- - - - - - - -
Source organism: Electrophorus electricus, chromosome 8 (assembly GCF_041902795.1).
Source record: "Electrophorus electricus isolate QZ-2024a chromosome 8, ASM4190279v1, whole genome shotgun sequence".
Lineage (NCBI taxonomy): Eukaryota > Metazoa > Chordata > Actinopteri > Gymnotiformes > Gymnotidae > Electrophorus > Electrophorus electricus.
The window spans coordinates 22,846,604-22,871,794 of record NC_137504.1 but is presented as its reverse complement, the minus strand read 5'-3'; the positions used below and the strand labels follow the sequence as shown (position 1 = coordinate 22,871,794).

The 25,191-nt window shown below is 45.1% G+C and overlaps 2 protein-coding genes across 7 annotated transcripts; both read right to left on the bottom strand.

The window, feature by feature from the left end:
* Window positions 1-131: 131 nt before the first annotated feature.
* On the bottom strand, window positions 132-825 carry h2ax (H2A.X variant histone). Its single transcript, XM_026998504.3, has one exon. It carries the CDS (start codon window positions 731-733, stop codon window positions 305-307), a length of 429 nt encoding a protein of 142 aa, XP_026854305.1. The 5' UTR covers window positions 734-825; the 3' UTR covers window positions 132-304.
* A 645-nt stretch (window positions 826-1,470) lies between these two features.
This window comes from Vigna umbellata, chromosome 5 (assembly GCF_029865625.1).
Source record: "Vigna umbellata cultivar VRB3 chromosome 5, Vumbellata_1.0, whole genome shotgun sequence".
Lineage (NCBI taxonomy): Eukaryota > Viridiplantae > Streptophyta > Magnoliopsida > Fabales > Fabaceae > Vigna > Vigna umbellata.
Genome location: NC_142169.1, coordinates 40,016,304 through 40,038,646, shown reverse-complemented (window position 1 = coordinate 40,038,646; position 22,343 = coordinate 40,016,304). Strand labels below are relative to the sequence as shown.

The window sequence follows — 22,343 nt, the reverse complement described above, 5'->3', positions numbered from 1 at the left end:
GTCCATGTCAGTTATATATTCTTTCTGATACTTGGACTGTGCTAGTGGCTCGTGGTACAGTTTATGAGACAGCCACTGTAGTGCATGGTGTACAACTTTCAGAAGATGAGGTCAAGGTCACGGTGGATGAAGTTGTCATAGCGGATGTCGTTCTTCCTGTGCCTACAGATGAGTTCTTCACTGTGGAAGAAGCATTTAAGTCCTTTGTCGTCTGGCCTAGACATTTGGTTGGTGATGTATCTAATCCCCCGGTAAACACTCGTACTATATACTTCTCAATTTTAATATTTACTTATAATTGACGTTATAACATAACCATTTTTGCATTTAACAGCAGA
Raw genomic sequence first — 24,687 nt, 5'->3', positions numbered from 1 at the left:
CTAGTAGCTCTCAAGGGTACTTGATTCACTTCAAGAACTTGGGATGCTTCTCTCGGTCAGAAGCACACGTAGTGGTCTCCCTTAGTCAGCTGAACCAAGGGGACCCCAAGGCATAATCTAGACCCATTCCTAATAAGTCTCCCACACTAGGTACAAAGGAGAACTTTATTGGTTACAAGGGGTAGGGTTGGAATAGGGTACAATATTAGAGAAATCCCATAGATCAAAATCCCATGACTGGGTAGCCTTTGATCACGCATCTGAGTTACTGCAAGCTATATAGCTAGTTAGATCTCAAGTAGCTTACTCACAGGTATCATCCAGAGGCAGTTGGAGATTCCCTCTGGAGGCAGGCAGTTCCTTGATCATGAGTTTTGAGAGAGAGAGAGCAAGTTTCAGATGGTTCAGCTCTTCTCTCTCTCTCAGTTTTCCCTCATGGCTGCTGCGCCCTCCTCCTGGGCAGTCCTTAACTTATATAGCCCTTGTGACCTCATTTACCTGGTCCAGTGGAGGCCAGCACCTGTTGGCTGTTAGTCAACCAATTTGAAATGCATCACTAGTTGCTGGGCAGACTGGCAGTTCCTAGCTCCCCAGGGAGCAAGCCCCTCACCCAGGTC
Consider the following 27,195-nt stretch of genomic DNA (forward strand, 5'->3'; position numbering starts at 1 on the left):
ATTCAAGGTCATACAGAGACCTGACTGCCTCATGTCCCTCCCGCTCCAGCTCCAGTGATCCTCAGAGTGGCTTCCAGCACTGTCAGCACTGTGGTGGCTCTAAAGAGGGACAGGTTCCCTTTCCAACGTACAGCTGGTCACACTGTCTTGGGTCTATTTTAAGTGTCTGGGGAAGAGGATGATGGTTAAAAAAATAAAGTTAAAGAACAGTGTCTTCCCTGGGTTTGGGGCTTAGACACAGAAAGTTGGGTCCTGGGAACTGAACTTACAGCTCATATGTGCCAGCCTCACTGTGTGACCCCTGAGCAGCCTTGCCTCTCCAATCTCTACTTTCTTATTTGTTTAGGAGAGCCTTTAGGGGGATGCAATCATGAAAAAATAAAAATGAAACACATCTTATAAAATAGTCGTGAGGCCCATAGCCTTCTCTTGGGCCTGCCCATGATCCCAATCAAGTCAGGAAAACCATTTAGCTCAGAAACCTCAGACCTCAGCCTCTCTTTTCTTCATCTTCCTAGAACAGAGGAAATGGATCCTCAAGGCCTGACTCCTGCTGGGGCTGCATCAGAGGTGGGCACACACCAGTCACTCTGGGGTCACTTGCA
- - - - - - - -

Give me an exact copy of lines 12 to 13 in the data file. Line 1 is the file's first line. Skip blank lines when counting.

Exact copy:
Lineage (NCBI taxonomy): Eukaryota > Viridiplantae > Streptophyta > Magnoliopsida > Fabales > Fabaceae > Vigna > Vigna umbellata.
Genome location: NC_142169.1, coordinates 40,016,304 through 40,038,646, shown reverse-complemented (window position 1 = coordinate 40,038,646; position 22,343 = coordinate 40,016,304). Strand labels below are relative to the sequence as shown.